The interests of our officers and employees could become excessively linked to the price of our shares, since they are granted stock options to purchase or subscribe to our common shares

We have a plan that grants options to purchase shares pursuant to Article 168, paragraph three of the Corporations Act. It was approved at the general meeting of shareholders held on January 9, 2007, later changed in the Extraordinary General Meeting that the Company held on December 21, 2007 (“Stock Option Plan” or “Plan”), with which we seek to stimulate improvement in our management and retention of our executives to achieve gains by compromising with the results of long term and short-term performance.

The fact that our managers and employees can receive stock options to purchase or subscribe to our common shares at a lower price than the market price of our common shares could lead their interests to become excessively linked to the price of our common shares which could have a negative impact on our business.

d. The subsidiaries and colligated Companies

The risks related to the subsidiaries and colligated Companies are the same related to us.

e. The Suppliers of the Company

The use of outsourced labor force could expose us to labor and social security liabilities.

The company and its subsidiaries have a reduced number of employees. Currently, approximately 80.97% of our direct and indirect labor force was outsourced (approximately 22,000 temporary employees on the date of this Form). The use of an outsourced labor force by our subsidiaries, mainly with respect to the hiring of construction companies, exposes us to labor and social securities liabilities. The assumption of such contingencies is inherent on the hiring of third parties, since it can be attributed to the Subsidiaries, as makers of third party services, the responsibility for the labor and social security debts of employees of service providers companies when they fail to comply with their labor and social security obligations. The Company itself could respond for labor and social security contingencies relating to its Subsidiaries, regardless of the right of the Company and its Subsidiaries to return action against the service providers companies. The occurrence of any contingencies is difficult to predict and quantify, and if they happen, it may adversely affect the financial condition and results of the Company.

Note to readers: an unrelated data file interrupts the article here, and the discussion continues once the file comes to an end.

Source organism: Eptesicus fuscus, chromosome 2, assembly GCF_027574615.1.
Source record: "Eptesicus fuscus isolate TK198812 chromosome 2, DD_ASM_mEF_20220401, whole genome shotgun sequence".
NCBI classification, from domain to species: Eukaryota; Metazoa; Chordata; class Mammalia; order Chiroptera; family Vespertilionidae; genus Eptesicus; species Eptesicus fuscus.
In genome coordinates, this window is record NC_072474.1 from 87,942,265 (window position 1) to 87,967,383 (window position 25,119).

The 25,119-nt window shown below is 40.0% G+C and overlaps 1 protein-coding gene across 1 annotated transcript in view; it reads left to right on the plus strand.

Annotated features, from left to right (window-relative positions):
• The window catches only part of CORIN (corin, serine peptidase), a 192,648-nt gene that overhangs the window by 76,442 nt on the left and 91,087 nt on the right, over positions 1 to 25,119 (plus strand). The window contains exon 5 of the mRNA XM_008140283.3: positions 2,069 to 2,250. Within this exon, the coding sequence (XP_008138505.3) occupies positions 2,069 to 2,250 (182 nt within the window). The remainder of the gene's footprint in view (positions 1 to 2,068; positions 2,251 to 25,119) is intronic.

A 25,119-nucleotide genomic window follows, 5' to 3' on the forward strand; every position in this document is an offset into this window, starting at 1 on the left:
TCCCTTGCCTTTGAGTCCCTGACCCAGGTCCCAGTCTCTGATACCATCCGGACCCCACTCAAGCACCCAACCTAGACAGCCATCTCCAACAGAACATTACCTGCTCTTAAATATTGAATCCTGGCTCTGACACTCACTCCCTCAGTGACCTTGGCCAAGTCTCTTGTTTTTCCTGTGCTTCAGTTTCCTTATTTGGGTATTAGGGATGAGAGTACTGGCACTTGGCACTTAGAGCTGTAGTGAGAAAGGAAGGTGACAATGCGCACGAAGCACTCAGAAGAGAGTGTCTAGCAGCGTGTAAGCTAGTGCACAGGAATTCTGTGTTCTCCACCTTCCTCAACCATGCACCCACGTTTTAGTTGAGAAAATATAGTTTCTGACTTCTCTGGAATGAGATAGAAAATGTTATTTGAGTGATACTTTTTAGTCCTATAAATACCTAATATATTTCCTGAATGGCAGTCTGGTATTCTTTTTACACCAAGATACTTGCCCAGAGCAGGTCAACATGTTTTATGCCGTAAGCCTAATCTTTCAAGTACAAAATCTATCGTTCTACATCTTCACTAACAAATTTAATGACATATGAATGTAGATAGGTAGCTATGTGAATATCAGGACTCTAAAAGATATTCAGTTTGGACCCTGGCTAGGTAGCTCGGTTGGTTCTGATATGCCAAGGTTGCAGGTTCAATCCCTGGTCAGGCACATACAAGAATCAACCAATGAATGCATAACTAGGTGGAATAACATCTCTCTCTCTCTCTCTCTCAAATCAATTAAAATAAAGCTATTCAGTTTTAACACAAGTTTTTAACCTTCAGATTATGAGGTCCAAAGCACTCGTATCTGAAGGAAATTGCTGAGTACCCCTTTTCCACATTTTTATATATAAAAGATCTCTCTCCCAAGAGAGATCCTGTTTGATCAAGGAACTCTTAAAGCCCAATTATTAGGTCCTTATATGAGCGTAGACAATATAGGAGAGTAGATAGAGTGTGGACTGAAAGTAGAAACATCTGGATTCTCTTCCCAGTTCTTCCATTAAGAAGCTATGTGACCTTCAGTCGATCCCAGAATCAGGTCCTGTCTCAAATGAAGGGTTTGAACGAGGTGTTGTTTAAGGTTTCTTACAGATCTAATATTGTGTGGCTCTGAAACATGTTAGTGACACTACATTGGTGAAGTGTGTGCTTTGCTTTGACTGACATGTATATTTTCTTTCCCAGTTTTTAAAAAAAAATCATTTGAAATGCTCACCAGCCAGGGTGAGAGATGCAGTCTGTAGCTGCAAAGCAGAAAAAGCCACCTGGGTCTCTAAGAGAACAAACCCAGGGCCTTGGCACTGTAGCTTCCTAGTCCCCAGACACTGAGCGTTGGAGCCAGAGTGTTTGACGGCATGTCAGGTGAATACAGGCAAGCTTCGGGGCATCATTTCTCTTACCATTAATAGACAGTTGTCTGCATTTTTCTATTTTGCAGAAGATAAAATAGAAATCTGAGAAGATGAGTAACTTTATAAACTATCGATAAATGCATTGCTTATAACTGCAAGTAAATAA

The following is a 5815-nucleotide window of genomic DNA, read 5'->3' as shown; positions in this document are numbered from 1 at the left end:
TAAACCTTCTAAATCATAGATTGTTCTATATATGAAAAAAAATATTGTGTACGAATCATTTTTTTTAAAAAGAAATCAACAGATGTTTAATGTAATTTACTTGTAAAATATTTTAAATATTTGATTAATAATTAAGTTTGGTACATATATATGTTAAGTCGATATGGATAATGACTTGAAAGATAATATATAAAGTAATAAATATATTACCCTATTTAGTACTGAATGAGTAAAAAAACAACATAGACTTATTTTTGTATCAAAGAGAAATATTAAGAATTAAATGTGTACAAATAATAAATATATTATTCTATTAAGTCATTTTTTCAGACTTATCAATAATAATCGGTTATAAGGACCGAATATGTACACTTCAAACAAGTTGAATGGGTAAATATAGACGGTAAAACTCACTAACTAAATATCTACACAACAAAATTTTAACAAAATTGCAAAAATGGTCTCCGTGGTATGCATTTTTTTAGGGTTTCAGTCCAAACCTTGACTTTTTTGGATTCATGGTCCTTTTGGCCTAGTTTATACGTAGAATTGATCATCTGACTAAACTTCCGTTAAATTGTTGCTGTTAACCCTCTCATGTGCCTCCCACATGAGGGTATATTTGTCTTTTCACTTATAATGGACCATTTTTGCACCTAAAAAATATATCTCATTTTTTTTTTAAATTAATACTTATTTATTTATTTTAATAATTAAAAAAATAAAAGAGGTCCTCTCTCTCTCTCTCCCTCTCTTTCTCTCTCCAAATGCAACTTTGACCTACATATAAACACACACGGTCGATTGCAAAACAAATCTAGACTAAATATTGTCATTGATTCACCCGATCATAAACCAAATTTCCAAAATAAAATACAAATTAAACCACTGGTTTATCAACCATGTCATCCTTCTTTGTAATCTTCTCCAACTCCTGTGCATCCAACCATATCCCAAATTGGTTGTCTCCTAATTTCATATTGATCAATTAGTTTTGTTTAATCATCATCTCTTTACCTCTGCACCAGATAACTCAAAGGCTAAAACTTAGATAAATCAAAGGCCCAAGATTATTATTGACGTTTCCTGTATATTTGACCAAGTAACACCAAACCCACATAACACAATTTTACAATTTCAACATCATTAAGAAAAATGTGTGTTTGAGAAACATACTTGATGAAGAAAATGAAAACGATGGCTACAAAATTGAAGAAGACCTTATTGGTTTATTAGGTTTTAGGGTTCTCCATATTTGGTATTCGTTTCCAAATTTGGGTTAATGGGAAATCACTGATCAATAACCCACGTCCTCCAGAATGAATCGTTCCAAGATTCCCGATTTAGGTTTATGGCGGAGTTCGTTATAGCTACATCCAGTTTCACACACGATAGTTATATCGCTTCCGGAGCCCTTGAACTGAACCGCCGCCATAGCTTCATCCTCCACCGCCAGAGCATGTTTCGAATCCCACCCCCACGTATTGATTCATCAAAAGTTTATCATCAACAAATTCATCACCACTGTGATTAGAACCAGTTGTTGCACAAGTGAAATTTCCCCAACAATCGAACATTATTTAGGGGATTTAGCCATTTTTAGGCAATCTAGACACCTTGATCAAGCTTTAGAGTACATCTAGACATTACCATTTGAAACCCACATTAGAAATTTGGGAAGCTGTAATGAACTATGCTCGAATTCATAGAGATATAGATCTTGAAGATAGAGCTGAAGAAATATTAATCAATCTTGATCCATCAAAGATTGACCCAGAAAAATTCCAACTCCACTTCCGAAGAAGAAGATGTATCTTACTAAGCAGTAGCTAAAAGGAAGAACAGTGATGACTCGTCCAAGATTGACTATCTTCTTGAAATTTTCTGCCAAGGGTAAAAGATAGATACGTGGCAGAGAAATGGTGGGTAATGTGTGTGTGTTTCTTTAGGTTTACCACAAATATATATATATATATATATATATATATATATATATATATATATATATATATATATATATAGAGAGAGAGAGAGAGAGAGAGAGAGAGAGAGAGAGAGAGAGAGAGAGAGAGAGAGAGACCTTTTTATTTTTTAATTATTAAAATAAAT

Problems with our real estate projects that are beyond our control may damage our image, reputation, or our business, as well as expose us to indemnification payments as a result of civil liabilities.

In the normal course of our business, we acquire materials from third parties, and we outsource a portion of the labor services to develop our real estate projects to contractors. As a result, the timely completion and quality of our developments are subject to certain factors that are beyond our control, including, but not limited to, the quality and availability of construction materials supplied for use in our projects and the technical skills of the construction companies and contractors that we hire. Our image and reputation, as well as the technical quality of our real estate projects, are determining factors for the success of our sales and growth. The occurrence of one or more problems in our real estate projects may adversely affect our image, reputation, future sales and relationship with our customers, which in turn could adversely affect our business and results.

Additionally, pursuant to article 618 of the Brazilian Civil Code, we are required to provide our customers with a five-year warranty against significant structural problems in our developments, and we may be called upon to uphold these warranties. In this event, we may incur unanticipated costs and therefore be adversely affected.

f. The Company’s Clients

There is no risk related to the Company’s clients, considering that there is a wide dispersion of our clients.

g. Sectors of the economy in which the Company operates

The Brazilian real estate market is highly competitive, which could present a threat to our market position in Brazil and our expansion strategy.

The increasing competition in the Brazilian real estate market by our current and future competitors, including foreign competitors, could increase our land acquisition costs, hampering the expansion of our land bank or even making it impracticable to maintain its current size. Competition may also impact the profitability of our operations, including by reducing the prices and by increasing our marketing costs. As a consequence, our operations and profits may decrease, adversely affecting our financial condition.